Canada's longest marriage: Clem and Millie Mintz celebrate 80 years

Today is a special day for Clem and Millie Mintz. The couple is celebrating their 80th year of marriage and have been recognized as having the longest marriage in Canada.

Grandson Randy Higgins nominated the couple for the award given by World Wide Marriage Encounter

Clem and Millie Mintz have received an award for having the longest marriage in Canada. Today they celebrate their 80th wedding anniversary. (Supplied/Randy Higgins)

Today is a special day for Clem and Millie Mintz. The couple is celebrating their 80th year of marriage and have been recognized as having the longest marriage in Canada.

Their grandson, Randy Higgins, nominated them through a faith-based group known as World Wide Marriage Encounter, which has launched a project to recognize some of North America’s longest-lasting marriages. The top spot in the United States went to Harold and Edna Owings of Burbank, Calif., who have been married more than 82 years.

Millie, 95, and Clem, 100, are celebrating their 80th wedding anniversary in their hometown of Parry Sound today.

“People have to look two or three times at the [certificate] and read it again,” Higgins said of people’s disbelief of the matrimonial milestone.

Millie now has Alzheimer's disease, but Clem still spends all day with her talking to her and playing music at Belvedere Heights home.

'I'm going to marry that girl'

The couple grew up in the Dennison Avenue area of Toronto.

When Clem met Millie as a youngster, he reportedly told his best friend afterwards, “I’m going to marry that girl.”

They married a few years later, with the blessing of Millie’s family.

“Her mother really liked my grandfather a lot,” Higgins recalled.

“He was a hard-working honest, young man and had a good job. He was already helping to support his own parents. They gave them their blessing to get married, even though she was only 15.”

Higgins said he doesn’t really know what drew them to one another, but noted “they were both good-looking people with good family values.”

A family photo taken when Clem Mintz returned home from the Second World War. (Supplied/Randy Higgins)
Randy’s mother Joyce was the couple's first child, and a few years later their second daughter, Sandra, was born.

Then Clem was shipped overseas to Italy during the Second World War. This would be the only time in the couple’s history together that they would be apart.

Millie worked and kept the home running while Clem was away. He eventually returned from the war, but without a leg.

“When he came back [and] he had recovered enough, he continued to work,” Higgins said.

“The veteran’s association got him a job at Sunnybrook Hospital in Toronto, in the workshop there building artificial limbs. He became foreman there and worked there until he retired in 1974.”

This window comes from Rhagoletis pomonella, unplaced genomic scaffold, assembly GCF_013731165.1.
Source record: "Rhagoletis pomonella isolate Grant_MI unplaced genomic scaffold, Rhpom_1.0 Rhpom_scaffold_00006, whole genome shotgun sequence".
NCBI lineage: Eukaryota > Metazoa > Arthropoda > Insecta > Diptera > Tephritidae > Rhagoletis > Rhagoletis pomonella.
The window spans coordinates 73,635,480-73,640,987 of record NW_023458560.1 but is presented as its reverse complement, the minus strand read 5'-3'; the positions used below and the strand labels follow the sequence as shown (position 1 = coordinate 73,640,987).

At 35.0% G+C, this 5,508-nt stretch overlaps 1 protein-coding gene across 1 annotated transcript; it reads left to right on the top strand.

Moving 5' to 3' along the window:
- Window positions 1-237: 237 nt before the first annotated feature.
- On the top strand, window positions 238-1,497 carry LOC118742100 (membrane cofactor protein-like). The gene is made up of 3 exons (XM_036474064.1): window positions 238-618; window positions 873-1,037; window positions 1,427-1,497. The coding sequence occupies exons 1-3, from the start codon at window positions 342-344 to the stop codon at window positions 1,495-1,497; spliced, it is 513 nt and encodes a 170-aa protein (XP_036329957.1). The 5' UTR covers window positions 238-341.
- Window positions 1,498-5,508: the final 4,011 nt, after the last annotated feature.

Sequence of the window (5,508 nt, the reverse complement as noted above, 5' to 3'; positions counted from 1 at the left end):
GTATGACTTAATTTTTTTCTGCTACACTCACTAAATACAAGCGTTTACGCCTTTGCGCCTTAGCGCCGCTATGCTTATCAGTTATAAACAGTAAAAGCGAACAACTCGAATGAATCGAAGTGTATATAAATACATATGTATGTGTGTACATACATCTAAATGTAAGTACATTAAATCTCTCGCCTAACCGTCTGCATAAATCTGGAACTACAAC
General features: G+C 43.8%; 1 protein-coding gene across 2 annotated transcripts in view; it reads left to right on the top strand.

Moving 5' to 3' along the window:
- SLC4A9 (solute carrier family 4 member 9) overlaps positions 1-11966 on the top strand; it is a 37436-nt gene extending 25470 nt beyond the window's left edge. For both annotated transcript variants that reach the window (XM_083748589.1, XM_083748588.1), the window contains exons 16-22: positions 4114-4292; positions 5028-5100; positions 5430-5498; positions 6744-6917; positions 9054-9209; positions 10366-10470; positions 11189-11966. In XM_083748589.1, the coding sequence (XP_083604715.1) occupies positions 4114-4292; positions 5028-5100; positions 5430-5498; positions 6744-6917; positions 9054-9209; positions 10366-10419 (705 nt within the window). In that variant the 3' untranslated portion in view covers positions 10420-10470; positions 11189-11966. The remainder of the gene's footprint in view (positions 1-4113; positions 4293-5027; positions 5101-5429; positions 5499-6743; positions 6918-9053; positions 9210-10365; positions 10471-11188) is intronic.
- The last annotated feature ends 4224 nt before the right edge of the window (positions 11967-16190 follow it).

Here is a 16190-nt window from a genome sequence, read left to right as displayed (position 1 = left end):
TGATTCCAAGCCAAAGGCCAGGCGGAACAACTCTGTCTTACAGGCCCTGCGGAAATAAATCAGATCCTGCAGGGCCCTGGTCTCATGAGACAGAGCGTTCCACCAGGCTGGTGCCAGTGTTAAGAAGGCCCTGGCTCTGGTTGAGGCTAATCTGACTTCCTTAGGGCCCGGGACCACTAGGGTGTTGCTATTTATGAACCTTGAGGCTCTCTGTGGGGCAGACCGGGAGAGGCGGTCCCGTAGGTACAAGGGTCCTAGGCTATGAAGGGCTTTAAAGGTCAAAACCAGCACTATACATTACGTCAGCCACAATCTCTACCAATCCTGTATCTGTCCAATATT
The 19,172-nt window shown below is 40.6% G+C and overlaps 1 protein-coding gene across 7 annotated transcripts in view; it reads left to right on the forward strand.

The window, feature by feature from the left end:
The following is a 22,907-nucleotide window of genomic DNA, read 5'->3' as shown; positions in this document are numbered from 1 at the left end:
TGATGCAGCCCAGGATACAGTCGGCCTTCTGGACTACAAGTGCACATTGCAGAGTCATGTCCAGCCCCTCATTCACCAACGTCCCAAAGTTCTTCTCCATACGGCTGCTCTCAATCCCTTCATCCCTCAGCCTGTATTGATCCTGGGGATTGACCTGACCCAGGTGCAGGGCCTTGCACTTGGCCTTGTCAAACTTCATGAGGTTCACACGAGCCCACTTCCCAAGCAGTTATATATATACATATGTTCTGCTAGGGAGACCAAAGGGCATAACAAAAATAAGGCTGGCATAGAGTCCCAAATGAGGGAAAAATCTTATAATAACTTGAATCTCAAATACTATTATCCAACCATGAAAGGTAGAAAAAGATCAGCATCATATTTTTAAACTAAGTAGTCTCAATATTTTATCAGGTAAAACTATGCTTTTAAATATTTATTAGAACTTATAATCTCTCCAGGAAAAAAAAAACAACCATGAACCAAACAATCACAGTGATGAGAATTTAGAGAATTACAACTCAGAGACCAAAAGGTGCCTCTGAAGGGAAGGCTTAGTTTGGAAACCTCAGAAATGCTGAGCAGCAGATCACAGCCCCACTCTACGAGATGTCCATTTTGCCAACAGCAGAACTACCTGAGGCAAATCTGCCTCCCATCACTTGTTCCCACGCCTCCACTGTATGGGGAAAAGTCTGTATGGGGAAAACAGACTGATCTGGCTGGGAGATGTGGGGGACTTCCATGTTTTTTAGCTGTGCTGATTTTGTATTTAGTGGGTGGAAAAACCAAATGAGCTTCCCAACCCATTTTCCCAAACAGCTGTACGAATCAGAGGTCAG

'Good family values'

The pair have enjoyed many years together, although Millie’s battle with Alzheimer’s means they don’t speak with one another the way they once did.

As she descended more deeply into the stages of the disease, Higgins said “Papa was her primary caregiver ... right up until [almost] two years ago. He was getting her up in the morning, getting her dressed and fed, right there in their own home.”

Higgins admits he didn’t really comprehend the meaning behind their lengthy relationship when he was younger.

“When you get older you start realizing ... not very many people hit a milestone like that.”

Clem and Millie Mintz at their 75th wedding anniversary celebration in 2009. (Supplied/Randy Higgins)
Their 75th anniversary was a remarkable event, he said, “But when they hit 80 years married, it’s really hard to believe. I’m so proud of them. I want to stand on top of the world and shout it out. It’s such an amazing love story."

Higgins said he is filled with awe when he considers everything they went through ... and yet, they managed to thrive.

And their example has also inspired him.

“With a foundation like that, it’s hard not to be family oriented and cherish those kinds of things.”


To encourage thoughtful and respectful conversations, first and last names will appear with each submission to CBC/Radio-Canada's online communities (except in children and youth-oriented communities). Pseudonyms will no longer be permitted.

By submitting a comment, you accept that CBC has the right to reproduce and publish that comment in whole or in part, in any manner CBC chooses. Please note that CBC does not endorse the opinions expressed in comments. Comments on this story are moderated according to our Submission Guidelines. Comments are welcome while open. We reserve the right to close comments at any time.

Become a CBC Account Holder

Join the conversation  Create account

Already have an account?